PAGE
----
How Net Geners Will Change the World
Net Geners will not merely acquire the world. Rather than that, they will change it.
That is the kind of quick empirically based political change to anticipate from Net Gen individuals, who expect they have the privilege to be heard and to act. They will not sit tight for some higher-up to take notice.
They realize that they can make a worldwide splash in a moment using the interconnected nature of the Internet. Volunteering is up, and Net Geners are significantly more concerned about the global ramifications of their actions, as opposed to earlier generations.
Many people search for green products and demand trustworthiness from their organizations.
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“Grown Up Digital” QuotesTechnology is inﬂuencing the way kids think and behave, but it’s a two-way street – the way kids think and behave is inﬂuencing and shaping the Internet itself. Click To Tweet To win the war for talent, companies will have to completely rethink the way they handle the Net Geners, from the ﬁrst contact to after they leave the company. Click To Tweet This new generation of workers is forging a new way of doing business – using Web 2.0 communication tools to create a collaborative workplace. Click To Tweet We’re seeing the early signs of a major collision between the freewheeling Net Generation and the traditional boomer employees. Click To Tweet The Net Gener who wants to change the world now has not only a digital printing press but the equivalent of a million volunteers to pass the ﬂyers from friend to friend. Click To Tweet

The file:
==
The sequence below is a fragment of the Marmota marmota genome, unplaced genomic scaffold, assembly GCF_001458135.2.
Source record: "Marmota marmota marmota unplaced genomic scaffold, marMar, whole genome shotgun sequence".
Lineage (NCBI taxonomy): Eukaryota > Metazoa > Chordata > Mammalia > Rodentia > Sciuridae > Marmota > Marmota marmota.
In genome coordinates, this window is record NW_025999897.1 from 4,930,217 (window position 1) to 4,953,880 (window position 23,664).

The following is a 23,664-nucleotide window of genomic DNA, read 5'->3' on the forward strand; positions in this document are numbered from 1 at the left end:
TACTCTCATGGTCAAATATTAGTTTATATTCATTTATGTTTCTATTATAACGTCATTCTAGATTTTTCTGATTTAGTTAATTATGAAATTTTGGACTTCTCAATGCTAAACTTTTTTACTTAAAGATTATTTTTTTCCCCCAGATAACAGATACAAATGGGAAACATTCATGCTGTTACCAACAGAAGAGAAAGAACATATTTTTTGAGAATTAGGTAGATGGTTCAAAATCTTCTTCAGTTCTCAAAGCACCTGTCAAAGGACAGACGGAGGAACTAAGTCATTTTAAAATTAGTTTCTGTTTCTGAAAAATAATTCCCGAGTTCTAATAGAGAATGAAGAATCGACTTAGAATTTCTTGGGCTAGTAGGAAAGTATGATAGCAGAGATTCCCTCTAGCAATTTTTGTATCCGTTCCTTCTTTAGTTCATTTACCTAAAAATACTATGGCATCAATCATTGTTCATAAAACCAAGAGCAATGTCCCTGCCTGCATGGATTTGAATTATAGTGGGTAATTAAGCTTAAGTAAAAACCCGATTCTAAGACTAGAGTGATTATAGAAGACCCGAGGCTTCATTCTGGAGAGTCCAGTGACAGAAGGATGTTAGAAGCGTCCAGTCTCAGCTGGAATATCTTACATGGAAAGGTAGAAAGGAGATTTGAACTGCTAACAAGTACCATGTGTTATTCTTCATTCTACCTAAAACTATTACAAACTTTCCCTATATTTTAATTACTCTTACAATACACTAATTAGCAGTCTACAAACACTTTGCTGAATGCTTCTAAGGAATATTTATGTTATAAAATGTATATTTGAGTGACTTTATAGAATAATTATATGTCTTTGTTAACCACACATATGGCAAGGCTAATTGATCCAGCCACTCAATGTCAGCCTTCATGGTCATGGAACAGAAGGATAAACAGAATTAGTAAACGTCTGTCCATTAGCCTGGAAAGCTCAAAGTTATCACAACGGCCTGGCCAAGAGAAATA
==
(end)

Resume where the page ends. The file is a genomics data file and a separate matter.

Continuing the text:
Our Critical Review
Where Tapscott presents his vast research, he is profoundly persuasive in his views. When he talks about his positions, however, his explanations are less convincing.